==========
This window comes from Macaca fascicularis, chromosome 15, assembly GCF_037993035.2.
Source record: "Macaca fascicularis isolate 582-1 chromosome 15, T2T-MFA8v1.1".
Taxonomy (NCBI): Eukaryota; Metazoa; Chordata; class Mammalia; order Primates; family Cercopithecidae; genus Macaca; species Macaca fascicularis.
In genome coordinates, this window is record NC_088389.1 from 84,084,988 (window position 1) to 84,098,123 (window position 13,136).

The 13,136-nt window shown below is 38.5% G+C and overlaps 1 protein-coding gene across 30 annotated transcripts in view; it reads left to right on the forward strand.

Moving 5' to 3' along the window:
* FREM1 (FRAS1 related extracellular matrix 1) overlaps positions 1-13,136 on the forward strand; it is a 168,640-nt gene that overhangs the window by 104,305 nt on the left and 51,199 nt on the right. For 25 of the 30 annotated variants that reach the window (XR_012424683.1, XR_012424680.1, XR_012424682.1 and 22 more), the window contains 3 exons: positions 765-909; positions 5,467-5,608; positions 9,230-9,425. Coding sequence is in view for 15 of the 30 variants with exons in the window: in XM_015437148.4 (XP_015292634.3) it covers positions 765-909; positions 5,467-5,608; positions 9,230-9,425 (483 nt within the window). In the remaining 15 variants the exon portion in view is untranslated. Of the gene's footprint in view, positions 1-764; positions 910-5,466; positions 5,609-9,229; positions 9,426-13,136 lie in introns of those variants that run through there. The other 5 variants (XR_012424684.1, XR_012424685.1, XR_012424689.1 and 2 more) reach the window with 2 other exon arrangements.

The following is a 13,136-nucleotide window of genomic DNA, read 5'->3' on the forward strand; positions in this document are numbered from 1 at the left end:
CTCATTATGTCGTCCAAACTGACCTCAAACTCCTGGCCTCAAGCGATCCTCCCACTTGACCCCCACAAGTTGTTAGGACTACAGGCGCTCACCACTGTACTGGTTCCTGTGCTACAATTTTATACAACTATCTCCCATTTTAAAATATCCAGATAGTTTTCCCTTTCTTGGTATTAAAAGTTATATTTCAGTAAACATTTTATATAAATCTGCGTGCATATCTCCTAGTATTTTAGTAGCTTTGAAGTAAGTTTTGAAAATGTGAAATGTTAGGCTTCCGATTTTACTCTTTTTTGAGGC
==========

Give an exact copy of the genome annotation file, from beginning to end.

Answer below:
This window comes from Macaca fascicularis, chromosome 15, assembly GCF_037993035.2.
Source record: "Macaca fascicularis isolate 582-1 chromosome 15, T2T-MFA8v1.1".
Taxonomy (NCBI): Eukaryota; Metazoa; Chordata; class Mammalia; order Primates; family Cercopithecidae; genus Macaca; species Macaca fascicularis.
In genome coordinates, this window is record NC_088389.1 from 84,084,988 (window position 1) to 84,098,123 (window position 13,136).

The 13,136-nt window shown below is 38.5% G+C and overlaps 1 protein-coding gene across 30 annotated transcripts in view; it reads left to right on the forward strand.

Moving 5' to 3' along the window:
* FREM1 (FRAS1 related extracellular matrix 1) overlaps positions 1-13,136 on the forward strand; it is a 168,640-nt gene that overhangs the window by 104,305 nt on the left and 51,199 nt on the right. For 25 of the 30 annotated variants that reach the window (XR_012424683.1, XR_012424680.1, XR_012424682.1 and 22 more), the window contains 3 exons: positions 765-909; positions 5,467-5,608; positions 9,230-9,425. Coding sequence is in view for 15 of the 30 variants with exons in the window: in XM_015437148.4 (XP_015292634.3) it covers positions 765-909; positions 5,467-5,608; positions 9,230-9,425 (483 nt within the window). In the remaining 15 variants the exon portion in view is untranslated. Of the gene's footprint in view, positions 1-764; positions 910-5,466; positions 5,609-9,229; positions 9,426-13,136 lie in introns of those variants that run through there. The other 5 variants (XR_012424684.1, XR_012424685.1, XR_012424689.1 and 2 more) reach the window with 2 other exon arrangements.

The following is a 13,136-nucleotide window of genomic DNA, read 5'->3' on the forward strand; positions in this document are numbered from 1 at the left end:
CTCATTATGTCGTCCAAACTGACCTCAAACTCCTGGCCTCAAGCGATCCTCCCACTTGACCCCCACAAGTTGTTAGGACTACAGGCGCTCACCACTGTACTGGTTCCTGTGCTACAATTTTATACAACTATCTCCCATTTTAAAATATCCAGATAGTTTTCCCTTTCTTGGTATTAAAAGTTATATTTCAGTAAACATTTTATATAAATCTGCGTGCATATCTCCTAGTATTTTAGTAGCTTTGAAGTAAGTTTTGAAAATGTGAAATGTTAGGCTTCCGATTTTACTCTTTTTTGAGGC